An edited version of this feature originally appeared in the Nottingham Post.
“So, what sort of music do you play?”
If your work tends towards the leftfield end of the spectrum, you might come to dread this question, especially if asked by well-meaning relatives or less clued-up colleagues.
“I always end up giving vague descriptions and saying it sounds quite krautrocky” says John Simson (better known as Simmo), keyboard player with Cantaloupe. “Then people look at me and think: what’s that? So I always end up saying: you know the video games you played when you were a kid? It sounds like that. And they seem to get that.”
“You normally end up going: we’re really boring rock music” says Dave Stockwell, who contributes guitar and bass. “Then they stop talking. Otherwise they want to hear it. Then they go: what is this music? What are you doing? Like, is this pop music?”
In Cantaloupe’s heads, the answer is a firm yes. According to Simmo, “it’s just dancey, fun instrumental pop.” “We try to make it unpretentious and enjoyable, for us as well as everybody else”, Dave adds.
This still doesn’t account for Cantaloupe’s fondness for unusual time signatures, though. For all its bright, melodic accessibility, Splish, the lead track on their new single, is in 10/4 time. It’s danceable enough – but the closer you listen, the trickier it becomes.
“That’s definitely one of the challenges we like to take on”, says Simmo. “Doing something in an unusual time signature, so that when you listen to it, it has a totally natural rhythm and flow. But if you start breaking it down, maybe you see more complex things at play. Being an instrumental band makes it easier to take that on, because it’s hard to get vocals into an unusual measure, in a way that makes any sense.”
“Instrumental music is quite associative”, he continues. “When you have lyrical music, there’s a narrative there, which sets emotional boundaries. With instrumental music, you’re more reliant on hinting at things. So you get bands like Boards Of Canada, who have these almost nostalgic sounds, like something remembered from your childhood. I think with instrumental music, you’ve got to tap a lot more into that association and memory. One thing I never want to do is sound explicitly retro, but we definitely take cues.”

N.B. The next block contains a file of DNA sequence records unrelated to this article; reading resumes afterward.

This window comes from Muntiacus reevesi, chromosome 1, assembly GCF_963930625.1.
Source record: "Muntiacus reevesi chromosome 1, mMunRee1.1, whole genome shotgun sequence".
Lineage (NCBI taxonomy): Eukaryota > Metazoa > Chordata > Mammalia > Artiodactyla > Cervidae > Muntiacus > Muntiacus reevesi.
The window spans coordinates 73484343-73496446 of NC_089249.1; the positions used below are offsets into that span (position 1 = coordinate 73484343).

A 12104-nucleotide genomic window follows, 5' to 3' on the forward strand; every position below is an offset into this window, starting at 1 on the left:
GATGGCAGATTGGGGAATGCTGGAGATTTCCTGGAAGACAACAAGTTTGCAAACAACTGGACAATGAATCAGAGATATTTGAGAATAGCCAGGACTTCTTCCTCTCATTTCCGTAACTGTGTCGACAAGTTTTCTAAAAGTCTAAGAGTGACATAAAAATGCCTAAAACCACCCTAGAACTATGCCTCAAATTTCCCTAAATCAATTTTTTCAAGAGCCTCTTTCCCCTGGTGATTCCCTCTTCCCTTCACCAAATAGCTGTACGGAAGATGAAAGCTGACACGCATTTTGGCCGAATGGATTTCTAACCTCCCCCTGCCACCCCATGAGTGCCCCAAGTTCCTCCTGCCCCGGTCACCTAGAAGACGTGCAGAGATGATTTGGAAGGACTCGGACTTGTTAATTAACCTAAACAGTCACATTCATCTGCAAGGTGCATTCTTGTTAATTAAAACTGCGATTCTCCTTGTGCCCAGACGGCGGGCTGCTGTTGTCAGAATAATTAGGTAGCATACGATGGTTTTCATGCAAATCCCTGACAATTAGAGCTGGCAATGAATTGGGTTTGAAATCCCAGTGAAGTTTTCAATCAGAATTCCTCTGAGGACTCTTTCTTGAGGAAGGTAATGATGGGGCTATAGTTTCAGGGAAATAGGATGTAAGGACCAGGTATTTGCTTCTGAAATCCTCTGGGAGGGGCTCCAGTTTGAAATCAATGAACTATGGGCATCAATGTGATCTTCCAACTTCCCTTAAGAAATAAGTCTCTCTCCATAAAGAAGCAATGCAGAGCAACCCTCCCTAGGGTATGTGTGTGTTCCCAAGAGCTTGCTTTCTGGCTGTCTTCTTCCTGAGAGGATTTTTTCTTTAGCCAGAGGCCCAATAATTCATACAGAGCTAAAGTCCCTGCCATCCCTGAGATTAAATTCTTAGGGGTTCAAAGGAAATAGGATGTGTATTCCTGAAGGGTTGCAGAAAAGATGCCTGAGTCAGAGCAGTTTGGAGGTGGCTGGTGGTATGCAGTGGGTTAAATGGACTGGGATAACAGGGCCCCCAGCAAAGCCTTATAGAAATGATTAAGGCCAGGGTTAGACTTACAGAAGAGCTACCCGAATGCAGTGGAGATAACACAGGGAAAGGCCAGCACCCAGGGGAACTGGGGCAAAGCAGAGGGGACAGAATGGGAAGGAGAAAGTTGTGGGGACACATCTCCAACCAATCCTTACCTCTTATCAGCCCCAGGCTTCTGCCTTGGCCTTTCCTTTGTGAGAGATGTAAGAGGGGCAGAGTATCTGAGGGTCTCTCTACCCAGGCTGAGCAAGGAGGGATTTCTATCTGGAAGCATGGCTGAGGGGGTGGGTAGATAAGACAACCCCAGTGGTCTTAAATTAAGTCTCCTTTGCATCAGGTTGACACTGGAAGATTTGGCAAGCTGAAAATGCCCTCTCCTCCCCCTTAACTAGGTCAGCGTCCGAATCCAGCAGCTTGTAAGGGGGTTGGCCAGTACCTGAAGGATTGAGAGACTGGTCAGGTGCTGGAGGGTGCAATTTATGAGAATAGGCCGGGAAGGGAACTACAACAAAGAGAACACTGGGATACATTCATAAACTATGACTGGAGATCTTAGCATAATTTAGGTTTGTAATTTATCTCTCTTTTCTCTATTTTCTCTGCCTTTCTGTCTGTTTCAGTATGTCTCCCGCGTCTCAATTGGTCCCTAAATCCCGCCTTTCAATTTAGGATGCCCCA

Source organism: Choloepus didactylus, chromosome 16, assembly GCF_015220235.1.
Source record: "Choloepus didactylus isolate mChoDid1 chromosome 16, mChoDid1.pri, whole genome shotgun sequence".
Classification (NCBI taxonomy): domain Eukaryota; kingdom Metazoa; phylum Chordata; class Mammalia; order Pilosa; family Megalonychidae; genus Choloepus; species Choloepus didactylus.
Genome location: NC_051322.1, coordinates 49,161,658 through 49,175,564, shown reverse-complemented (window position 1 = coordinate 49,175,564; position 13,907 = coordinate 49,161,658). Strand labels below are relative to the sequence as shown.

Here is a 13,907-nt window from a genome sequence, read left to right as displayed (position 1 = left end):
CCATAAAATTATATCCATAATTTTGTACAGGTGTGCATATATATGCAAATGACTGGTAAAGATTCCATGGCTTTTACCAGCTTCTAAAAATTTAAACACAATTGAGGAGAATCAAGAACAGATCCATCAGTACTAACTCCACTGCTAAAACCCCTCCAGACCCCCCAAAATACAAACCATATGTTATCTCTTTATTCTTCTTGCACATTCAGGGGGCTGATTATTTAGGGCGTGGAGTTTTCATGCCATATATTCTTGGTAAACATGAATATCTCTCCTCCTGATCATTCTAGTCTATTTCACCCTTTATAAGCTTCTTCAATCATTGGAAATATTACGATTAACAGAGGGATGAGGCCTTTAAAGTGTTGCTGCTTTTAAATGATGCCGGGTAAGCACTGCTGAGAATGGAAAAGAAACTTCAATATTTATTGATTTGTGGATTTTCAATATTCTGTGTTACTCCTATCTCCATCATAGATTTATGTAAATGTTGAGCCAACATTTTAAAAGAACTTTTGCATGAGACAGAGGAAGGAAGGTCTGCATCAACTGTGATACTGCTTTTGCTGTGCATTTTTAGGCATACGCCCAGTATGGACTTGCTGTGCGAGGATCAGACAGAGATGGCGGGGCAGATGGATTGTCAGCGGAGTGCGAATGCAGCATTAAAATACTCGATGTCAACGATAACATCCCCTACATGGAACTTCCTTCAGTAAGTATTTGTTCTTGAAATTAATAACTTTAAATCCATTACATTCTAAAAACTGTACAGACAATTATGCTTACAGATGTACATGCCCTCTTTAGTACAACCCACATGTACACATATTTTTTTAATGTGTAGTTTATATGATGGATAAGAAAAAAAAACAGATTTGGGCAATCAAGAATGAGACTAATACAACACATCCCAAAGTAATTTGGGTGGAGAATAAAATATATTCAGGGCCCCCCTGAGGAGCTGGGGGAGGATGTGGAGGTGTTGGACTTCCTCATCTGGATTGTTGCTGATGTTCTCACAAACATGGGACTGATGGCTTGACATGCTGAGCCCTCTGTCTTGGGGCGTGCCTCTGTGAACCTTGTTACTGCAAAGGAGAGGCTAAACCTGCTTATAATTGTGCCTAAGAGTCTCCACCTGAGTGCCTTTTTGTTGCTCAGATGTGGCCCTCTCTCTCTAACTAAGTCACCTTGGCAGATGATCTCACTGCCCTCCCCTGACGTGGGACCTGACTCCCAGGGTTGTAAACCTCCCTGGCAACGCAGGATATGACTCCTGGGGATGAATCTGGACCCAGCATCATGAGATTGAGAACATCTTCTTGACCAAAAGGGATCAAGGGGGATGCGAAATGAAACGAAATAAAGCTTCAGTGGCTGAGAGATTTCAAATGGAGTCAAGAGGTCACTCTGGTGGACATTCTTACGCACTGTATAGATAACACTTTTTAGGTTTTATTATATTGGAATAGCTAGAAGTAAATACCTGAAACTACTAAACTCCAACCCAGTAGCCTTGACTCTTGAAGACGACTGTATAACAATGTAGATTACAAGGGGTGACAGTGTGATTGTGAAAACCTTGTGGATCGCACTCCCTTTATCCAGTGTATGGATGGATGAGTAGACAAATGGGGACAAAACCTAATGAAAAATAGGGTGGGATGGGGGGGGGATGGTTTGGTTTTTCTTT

The three members of Cantaloupe came together last year, following the break-up of Souvaris, the band they had all played in for the past twelve years. Thanks to the contacts which they made over the years, they were recently able to book a full European tour.
“Half the tour is just us staying with friends”, says Dave. “You’re treated so well over there. You get fed really nice food, and you get really nice booze. We’re taking a half empty van and we’re going to come back with cases of wine.”
“I brought 36 bottles back the last time we went”, Simmo admits. “And that was just one out of six people.”
Continental Europe holds a special appeal to Cantaloupe. “It’s a different mentality”, Simmo explains, “because they haven’t really had fifty or sixty years of pop music culture, especially alternative music. It’s a bit more special to them. You get a much greater mix in the audience, for example.”
“There are stories we’ve got from touring Europe before, and the experiences we’ve had of meeting people”, says Dave. Take the case of Stanislav the Spanish artist, for instance.
“We were playing in the middle of nowhere in Spain, at two o’clock in the morning, in a theatre. Stanislav couldn’t afford to buy our record, so he went home, picked out an oil painting that he’d done, and insisted on paying us with an oil painting.”
“Unfortunately, we don’t get that kind of thing over here that often – and when you do, it’s normally a little more of a scary experience. But because you’re abroad, it seems much more charming.”
Cantaloupe release their new single Splish / Wet Dog on limited edition 12” vinyl and digital download on 17th June.
Originally printed in LeftLion magazine.